The AFC South is as tight as any division in the NFL. Three teams are tied atop the standings at 6-6: The Texans, Colts and Titans. As it stands right now, it would appear as though any one of the three teams could steal the division crown and sneak into the playoffs.
That idea is false, and it’ll become blatantly apparent on Sunday when the Texans visit the Colts.
Houston isn’t a playoff team. It hasn’t been one all year – we’ve just been blinded by the Texans’ seemingly decent record. They got off to a hot start, beginning 4-2 while holding the division lead for much of the season. Their success continued as they got out to a 6-3 mark through nine games, seemingly establishing themselves as AFC South favorites.
Since then, they’ve lost three in a row – unsurprisingly to three decent teams. They’ve surrendered their cushion in the division and they’ll never get it back. The Colts are going to expose the Texans for what they really are: pretenders.
The main reason Houston isn’t a serious threat in the AFC (and never has been) is because of its big free agent acquisition. That’s right: quarterback Brock Osweiler. He’s been one of the five worst quarterbacks in the NFL this season just months after signing a four-year, $72 million ($36 million guaranteed) contract. The Texans are really only on the hook for two years given his contract structure, but even that might be too long for them to hold onto him.
He has the second-worst passer rating (74.2) among eligible QBs, is completing 59.8 percent of his passes (28th) and has the worst yards per attempt (5.77) in the NFL. Not to mention, he has just one more touchdown (14) than he has interceptions (13). To say he’s been a disappointment would be a massive understatement, and the Texans have to be experiencing a bit of buyer’s remorse.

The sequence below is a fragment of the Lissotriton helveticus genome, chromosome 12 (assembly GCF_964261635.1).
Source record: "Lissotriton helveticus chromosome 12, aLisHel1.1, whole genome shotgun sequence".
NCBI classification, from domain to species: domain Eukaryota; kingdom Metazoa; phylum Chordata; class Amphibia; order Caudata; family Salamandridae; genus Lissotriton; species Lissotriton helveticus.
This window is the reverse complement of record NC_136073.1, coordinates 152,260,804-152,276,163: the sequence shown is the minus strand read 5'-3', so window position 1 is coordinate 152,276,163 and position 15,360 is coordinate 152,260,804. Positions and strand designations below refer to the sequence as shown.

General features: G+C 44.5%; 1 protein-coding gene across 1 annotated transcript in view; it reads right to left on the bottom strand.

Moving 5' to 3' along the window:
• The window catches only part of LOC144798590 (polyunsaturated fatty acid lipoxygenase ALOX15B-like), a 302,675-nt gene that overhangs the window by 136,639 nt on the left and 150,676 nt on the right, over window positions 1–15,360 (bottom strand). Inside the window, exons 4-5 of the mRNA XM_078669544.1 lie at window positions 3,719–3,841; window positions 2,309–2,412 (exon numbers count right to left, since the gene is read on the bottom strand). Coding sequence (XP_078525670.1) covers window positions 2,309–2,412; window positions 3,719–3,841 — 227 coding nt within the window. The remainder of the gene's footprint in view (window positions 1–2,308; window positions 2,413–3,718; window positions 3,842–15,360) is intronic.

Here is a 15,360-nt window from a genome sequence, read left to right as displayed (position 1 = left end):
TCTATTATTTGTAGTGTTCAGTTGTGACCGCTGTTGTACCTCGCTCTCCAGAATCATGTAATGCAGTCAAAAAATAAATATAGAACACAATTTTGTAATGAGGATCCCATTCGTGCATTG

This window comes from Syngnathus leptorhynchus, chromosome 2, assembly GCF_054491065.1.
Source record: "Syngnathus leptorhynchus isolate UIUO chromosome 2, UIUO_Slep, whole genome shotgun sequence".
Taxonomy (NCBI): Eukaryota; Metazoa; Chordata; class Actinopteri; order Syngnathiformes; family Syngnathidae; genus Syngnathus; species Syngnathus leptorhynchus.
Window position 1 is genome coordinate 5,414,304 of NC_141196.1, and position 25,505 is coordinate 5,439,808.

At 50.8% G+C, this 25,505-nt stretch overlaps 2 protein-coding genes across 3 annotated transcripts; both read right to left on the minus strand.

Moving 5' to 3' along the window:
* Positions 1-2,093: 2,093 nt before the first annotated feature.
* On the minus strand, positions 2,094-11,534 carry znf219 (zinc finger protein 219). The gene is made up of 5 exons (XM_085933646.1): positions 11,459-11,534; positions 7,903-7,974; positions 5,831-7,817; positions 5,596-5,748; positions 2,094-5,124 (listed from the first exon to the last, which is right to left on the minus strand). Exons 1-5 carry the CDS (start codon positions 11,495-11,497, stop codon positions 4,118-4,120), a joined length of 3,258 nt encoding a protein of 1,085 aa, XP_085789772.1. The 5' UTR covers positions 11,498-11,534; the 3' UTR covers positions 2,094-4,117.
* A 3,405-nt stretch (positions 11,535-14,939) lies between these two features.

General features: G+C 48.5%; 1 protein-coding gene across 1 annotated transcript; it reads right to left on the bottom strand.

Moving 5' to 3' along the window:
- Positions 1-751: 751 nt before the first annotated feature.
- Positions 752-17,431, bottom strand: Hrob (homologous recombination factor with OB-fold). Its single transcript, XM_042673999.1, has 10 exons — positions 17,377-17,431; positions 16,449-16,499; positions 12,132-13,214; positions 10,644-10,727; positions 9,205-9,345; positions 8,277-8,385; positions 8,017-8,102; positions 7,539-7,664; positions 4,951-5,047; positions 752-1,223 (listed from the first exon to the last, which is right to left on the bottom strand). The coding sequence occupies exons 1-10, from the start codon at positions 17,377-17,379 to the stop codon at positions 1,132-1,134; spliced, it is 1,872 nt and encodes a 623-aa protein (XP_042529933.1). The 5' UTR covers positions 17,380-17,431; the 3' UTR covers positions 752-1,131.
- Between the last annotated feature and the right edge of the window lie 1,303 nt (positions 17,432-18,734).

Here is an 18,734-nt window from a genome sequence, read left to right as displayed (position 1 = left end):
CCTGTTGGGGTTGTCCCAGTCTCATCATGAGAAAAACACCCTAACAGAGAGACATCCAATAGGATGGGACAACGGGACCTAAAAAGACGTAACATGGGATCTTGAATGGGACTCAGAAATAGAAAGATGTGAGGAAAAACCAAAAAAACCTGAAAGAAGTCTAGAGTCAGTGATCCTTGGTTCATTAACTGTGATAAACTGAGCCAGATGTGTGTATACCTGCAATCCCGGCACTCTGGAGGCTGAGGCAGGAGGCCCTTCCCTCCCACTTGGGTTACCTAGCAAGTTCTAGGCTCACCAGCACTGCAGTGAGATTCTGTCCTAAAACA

On Sunday against the Colts, he actually has a somewhat favorable matchup. D’Qwell Jackson is out due to a suspension, the secondary isn’t outstanding and the pass rush is nothing to be afraid of. Everything points to Osweiler having a good game, but so did his matchups with the Chargers, Raiders and Jaguars. Osweiler has no consistent connection with DeAndre Hopkins and he doesn’t have the deep ball to hit Will Fuller with any kind of consistency down the field.
Should the Colts decide to have Vontae Davis shadow Hopkins, Osweiler’s day will be difficult. In their last meeting, Davis allowed just four catches on eight targets with an interception. Hopkins is by far the Texans’ best receiver, and while Osweiler has had a hard time getting on the same page with him, he needs Hopkins to have a big game.
When the Colts are on offense, they’ll also have success. Andrew Luck is playing extremely well, completing 63.8 percent of his passes for 277 yards per game with 12 touchdowns and four interceptions in his past five games. His passer rating in those games is 104.1, which is outstanding. Houston’s defense is a strong suit of the roster, but the Colts’ offensive line has performed substantially better in recent weeks.
Outside of a six-sack game against the Chiefs, Luck has been brought down just five times in the past three games. The line had its best game of the year against the Jets, allowing just one sack and propelling the Colts to their second-highest rushing total of the year (139 yards).
Jadeveon Clowney says he’ll play on Sunday, but that doesn’t mean he’ll be 100 percent. He’s been the Texans’ best run defender this season, and without him, Frank Gore could be in for a big game. As it is, the Texans are 19th against the run this year, which is only one spot better than the Colts in that department.
The Texans’ best chance at a victory is getting Lamar Miller going. He had his best game of the season in the teams’ first meeting, rushing for 149 yards. Osweiler had a decent game, which opened up the run, but Miller will need to have a similar output for the Texans to have a shot at beating the since-improved Colts.
I don’t expect that to happen, though. I think the Colts will handle the Texans for several reasons. Luck is playing like an All-Pro, the offensive line is improving, Osweiler is consistently bad and the game is in Indianapolis. Osweiler has a tendency to get a bit flustered on the road in big games, and if the crowd gets into it, he could be shaken a bit at the line of scrimmage.
In six road games, the Texans are 1-5. Osweiler has a passer rating of just 72.0 in those starts while completing 56.4 percent of his passes and averaging a measly 4.69 yards per attempt. The Colts will rattle him and show that the Texans aren’t a playoff team – they’re merely pretenders in a mediocre division.
The winner of this game will have a big advantage in the division, and it's why the title will come down to the Titans and Colts.